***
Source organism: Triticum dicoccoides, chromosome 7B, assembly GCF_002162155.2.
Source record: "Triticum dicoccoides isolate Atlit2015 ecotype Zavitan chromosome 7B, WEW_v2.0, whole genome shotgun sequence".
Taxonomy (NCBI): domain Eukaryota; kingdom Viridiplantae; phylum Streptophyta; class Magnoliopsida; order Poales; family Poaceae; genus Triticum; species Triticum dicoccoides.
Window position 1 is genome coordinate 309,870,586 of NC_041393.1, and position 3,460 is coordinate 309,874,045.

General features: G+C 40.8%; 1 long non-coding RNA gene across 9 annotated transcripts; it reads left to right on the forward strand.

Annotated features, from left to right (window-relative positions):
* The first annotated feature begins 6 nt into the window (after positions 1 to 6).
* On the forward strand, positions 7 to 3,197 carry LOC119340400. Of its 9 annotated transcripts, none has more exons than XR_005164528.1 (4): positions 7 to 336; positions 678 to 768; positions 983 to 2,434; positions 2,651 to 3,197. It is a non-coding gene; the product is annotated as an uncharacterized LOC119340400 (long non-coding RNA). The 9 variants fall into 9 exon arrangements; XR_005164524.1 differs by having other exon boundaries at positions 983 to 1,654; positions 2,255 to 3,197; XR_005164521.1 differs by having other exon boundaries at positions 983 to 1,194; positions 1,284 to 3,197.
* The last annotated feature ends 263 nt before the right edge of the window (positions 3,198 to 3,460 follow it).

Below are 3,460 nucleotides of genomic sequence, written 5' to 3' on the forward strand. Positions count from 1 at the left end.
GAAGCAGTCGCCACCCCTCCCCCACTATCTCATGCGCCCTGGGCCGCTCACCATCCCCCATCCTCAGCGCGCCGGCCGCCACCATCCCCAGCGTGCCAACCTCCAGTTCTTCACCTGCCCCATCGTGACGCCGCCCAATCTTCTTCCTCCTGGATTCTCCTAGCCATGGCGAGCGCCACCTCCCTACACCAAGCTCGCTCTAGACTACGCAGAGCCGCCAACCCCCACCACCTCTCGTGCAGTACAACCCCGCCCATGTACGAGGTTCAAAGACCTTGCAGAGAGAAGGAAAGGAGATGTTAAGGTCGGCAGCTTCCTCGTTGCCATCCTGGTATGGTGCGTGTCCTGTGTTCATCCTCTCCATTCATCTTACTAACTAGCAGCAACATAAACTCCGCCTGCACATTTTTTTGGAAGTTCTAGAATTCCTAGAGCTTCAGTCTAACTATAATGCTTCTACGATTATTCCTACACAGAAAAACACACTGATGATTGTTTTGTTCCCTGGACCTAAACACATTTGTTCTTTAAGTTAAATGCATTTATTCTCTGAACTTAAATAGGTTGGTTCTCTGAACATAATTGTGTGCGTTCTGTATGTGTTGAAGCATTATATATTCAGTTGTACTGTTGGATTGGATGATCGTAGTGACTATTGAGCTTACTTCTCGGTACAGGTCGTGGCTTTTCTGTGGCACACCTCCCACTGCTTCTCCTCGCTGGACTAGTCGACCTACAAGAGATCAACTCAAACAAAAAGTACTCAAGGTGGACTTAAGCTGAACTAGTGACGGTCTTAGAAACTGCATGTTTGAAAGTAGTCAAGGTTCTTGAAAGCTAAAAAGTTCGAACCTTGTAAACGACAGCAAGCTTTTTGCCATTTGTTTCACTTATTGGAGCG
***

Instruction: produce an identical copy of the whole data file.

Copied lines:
Source organism: Triticum dicoccoides, chromosome 7B, assembly GCF_002162155.2.
Source record: "Triticum dicoccoides isolate Atlit2015 ecotype Zavitan chromosome 7B, WEW_v2.0, whole genome shotgun sequence".
Taxonomy (NCBI): domain Eukaryota; kingdom Viridiplantae; phylum Streptophyta; class Magnoliopsida; order Poales; family Poaceae; genus Triticum; species Triticum dicoccoides.
Window position 1 is genome coordinate 309,870,586 of NC_041393.1, and position 3,460 is coordinate 309,874,045.

General features: G+C 40.8%; 1 long non-coding RNA gene across 9 annotated transcripts; it reads left to right on the forward strand.

Annotated features, from left to right (window-relative positions):
* The first annotated feature begins 6 nt into the window (after positions 1 to 6).
* On the forward strand, positions 7 to 3,197 carry LOC119340400. Of its 9 annotated transcripts, none has more exons than XR_005164528.1 (4): positions 7 to 336; positions 678 to 768; positions 983 to 2,434; positions 2,651 to 3,197. It is a non-coding gene; the product is annotated as an uncharacterized LOC119340400 (long non-coding RNA). The 9 variants fall into 9 exon arrangements; XR_005164524.1 differs by having other exon boundaries at positions 983 to 1,654; positions 2,255 to 3,197; XR_005164521.1 differs by having other exon boundaries at positions 983 to 1,194; positions 1,284 to 3,197.
* The last annotated feature ends 263 nt before the right edge of the window (positions 3,198 to 3,460 follow it).

Below are 3,460 nucleotides of genomic sequence, written 5' to 3' on the forward strand. Positions count from 1 at the left end.
GAAGCAGTCGCCACCCCTCCCCCACTATCTCATGCGCCCTGGGCCGCTCACCATCCCCCATCCTCAGCGCGCCGGCCGCCACCATCCCCAGCGTGCCAACCTCCAGTTCTTCACCTGCCCCATCGTGACGCCGCCCAATCTTCTTCCTCCTGGATTCTCCTAGCCATGGCGAGCGCCACCTCCCTACACCAAGCTCGCTCTAGACTACGCAGAGCCGCCAACCCCCACCACCTCTCGTGCAGTACAACCCCGCCCATGTACGAGGTTCAAAGACCTTGCAGAGAGAAGGAAAGGAGATGTTAAGGTCGGCAGCTTCCTCGTTGCCATCCTGGTATGGTGCGTGTCCTGTGTTCATCCTCTCCATTCATCTTACTAACTAGCAGCAACATAAACTCCGCCTGCACATTTTTTTGGAAGTTCTAGAATTCCTAGAGCTTCAGTCTAACTATAATGCTTCTACGATTATTCCTACACAGAAAAACACACTGATGATTGTTTTGTTCCCTGGACCTAAACACATTTGTTCTTTAAGTTAAATGCATTTATTCTCTGAACTTAAATAGGTTGGTTCTCTGAACATAATTGTGTGCGTTCTGTATGTGTTGAAGCATTATATATTCAGTTGTACTGTTGGATTGGATGATCGTAGTGACTATTGAGCTTACTTCTCGGTACAGGTCGTGGCTTTTCTGTGGCACACCTCCCACTGCTTCTCCTCGCTGGACTAGTCGACCTACAAGAGATCAACTCAAACAAAAAGTACTCAAGGTGGACTTAAGCTGAACTAGTGACGGTCTTAGAAACTGCATGTTTGAAAGTAGTCAAGGTTCTTGAAAGCTAAAAAGTTCGAACCTTGTAAACGACAGCAAGCTTTTTGCCATTTGTTTCACTTATTGGAGCG